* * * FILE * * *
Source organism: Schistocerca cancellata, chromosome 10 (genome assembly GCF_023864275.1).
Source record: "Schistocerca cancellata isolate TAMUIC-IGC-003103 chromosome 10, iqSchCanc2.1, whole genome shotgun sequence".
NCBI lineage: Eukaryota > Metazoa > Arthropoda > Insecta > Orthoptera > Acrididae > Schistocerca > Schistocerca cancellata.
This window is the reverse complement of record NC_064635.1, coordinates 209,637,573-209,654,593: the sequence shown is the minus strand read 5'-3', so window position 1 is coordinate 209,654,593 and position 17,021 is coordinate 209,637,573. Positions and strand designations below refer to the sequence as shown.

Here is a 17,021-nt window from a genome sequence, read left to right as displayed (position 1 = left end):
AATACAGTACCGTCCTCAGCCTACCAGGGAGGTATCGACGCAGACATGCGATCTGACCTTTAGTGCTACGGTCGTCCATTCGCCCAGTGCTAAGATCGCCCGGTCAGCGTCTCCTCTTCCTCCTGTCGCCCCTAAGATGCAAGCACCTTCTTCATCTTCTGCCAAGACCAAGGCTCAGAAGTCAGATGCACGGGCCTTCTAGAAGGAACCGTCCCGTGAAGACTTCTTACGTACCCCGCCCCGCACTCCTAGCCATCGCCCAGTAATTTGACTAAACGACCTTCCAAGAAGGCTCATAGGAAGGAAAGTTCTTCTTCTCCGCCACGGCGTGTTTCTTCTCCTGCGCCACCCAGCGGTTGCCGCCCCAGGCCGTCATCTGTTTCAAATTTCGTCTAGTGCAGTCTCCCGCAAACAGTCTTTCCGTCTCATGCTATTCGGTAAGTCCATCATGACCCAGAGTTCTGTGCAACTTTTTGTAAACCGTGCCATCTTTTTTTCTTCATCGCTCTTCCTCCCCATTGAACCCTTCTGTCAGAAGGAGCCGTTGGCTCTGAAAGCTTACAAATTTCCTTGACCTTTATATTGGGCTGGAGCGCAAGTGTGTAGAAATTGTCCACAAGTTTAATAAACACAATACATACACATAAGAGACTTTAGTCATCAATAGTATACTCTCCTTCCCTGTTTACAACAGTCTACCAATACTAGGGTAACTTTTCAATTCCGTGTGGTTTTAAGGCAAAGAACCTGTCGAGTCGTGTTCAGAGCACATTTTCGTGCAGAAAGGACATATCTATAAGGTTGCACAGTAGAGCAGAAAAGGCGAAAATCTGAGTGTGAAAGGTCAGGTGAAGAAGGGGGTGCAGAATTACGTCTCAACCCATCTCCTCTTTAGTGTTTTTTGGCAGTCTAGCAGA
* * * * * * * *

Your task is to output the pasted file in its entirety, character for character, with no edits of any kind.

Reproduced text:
Source organism: Schistocerca cancellata, chromosome 10 (genome assembly GCF_023864275.1).
Source record: "Schistocerca cancellata isolate TAMUIC-IGC-003103 chromosome 10, iqSchCanc2.1, whole genome shotgun sequence".
NCBI lineage: Eukaryota > Metazoa > Arthropoda > Insecta > Orthoptera > Acrididae > Schistocerca > Schistocerca cancellata.
This window is the reverse complement of record NC_064635.1, coordinates 209,637,573-209,654,593: the sequence shown is the minus strand read 5'-3', so window position 1 is coordinate 209,654,593 and position 17,021 is coordinate 209,637,573. Positions and strand designations below refer to the sequence as shown.

Here is a 17,021-nt window from a genome sequence, read left to right as displayed (position 1 = left end):
AATACAGTACCGTCCTCAGCCTACCAGGGAGGTATCGACGCAGACATGCGATCTGACCTTTAGTGCTACGGTCGTCCATTCGCCCAGTGCTAAGATCGCCCGGTCAGCGTCTCCTCTTCCTCCTGTCGCCCCTAAGATGCAAGCACCTTCTTCATCTTCTGCCAAGACCAAGGCTCAGAAGTCAGATGCACGGGCCTTCTAGAAGGAACCGTCCCGTGAAGACTTCTTACGTACCCCGCCCCGCACTCCTAGCCATCGCCCAGTAATTTGACTAAACGACCTTCCAAGAAGGCTCATAGGAAGGAAAGTTCTTCTTCTCCGCCACGGCGTGTTTCTTCTCCTGCGCCACCCAGCGGTTGCCGCCCCAGGCCGTCATCTGTTTCAAATTTCGTCTAGTGCAGTCTCCCGCAAACAGTCTTTCCGTCTCATGCTATTCGGTAAGTCCATCATGACCCAGAGTTCTGTGCAACTTTTTGTAAACCGTGCCATCTTTTTTTCTTCATCGCTCTTCCTCCCCATTGAACCCTTCTGTCAGAAGGAGCCGTTGGCTCTGAAAGCTTACAAATTTCCTTGACCTTTATATTGGGCTGGAGCGCAAGTGTGTAGAAATTGTCCACAAGTTTAATAAACACAATACATACACATAAGAGACTTTAGTCATCAATAGTATACTCTCCTTCCCTGTTTACAACAGTCTACCAATACTAGGGTAACTTTTCAATTCCGTGTGGTTTTAAGGCAAAGAACCTGTCGAGTCGTGTTCAGAGCACATTTTCGTGCAGAAAGGACATATCTATAAGGTTGCACAGTAGAGCAGAAAAGGCGAAAATCTGAGTGTGAAAGGTCAGGTGAAGAAGGGGGTGCAGAATTACGTCTCAACCCATCTCCTCTTTAGTGTTTTTTGGCAGTCTAGCAGA